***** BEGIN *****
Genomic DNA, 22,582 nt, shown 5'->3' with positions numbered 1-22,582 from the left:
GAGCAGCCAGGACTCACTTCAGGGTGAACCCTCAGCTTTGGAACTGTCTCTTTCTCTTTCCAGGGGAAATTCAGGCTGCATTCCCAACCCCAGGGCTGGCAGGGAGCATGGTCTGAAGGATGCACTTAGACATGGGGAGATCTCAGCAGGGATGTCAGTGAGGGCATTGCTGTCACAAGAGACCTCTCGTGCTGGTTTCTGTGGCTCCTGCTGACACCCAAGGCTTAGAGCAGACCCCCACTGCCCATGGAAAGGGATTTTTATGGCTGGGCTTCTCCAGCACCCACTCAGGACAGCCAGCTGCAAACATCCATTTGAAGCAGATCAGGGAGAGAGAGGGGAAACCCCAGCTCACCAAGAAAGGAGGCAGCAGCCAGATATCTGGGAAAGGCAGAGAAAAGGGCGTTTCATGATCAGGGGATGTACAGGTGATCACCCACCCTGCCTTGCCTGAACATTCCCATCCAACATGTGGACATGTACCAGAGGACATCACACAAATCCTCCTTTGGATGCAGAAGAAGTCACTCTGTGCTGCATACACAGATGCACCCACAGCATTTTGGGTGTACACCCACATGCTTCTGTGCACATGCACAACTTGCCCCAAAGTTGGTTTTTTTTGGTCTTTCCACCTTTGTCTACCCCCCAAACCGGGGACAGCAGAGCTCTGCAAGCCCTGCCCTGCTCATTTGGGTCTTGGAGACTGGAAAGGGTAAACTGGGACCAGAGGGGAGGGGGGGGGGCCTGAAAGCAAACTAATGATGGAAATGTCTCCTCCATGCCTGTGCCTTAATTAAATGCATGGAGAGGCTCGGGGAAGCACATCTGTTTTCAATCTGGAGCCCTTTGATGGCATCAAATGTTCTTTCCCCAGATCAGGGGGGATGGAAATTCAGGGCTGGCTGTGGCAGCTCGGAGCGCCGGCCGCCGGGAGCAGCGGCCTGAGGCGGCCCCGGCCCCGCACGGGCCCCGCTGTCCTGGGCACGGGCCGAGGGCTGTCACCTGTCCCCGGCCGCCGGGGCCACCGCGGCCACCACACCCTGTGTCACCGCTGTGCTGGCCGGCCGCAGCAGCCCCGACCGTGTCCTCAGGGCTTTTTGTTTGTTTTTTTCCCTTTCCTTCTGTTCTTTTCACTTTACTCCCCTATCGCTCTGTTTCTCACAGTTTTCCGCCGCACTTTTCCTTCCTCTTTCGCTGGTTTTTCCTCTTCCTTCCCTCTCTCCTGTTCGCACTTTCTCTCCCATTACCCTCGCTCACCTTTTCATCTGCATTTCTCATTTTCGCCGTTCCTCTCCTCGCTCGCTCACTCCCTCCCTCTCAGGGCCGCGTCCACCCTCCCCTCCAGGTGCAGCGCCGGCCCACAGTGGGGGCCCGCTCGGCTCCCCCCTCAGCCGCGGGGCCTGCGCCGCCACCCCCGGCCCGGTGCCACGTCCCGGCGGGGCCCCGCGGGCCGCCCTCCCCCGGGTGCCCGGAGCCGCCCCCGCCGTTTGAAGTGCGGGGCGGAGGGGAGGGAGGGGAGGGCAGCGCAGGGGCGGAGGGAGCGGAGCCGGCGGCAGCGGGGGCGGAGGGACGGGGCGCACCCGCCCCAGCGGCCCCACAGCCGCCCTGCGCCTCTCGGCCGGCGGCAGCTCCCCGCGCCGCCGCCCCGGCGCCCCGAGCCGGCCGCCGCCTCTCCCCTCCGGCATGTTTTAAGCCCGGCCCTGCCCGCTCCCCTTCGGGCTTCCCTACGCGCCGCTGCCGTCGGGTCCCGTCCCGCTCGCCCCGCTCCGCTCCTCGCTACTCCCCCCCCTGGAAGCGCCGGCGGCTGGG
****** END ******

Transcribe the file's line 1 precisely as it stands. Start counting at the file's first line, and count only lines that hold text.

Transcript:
Genomic DNA, 22,582 nt, shown 5'->3' with positions numbered 1-22,582 from the left: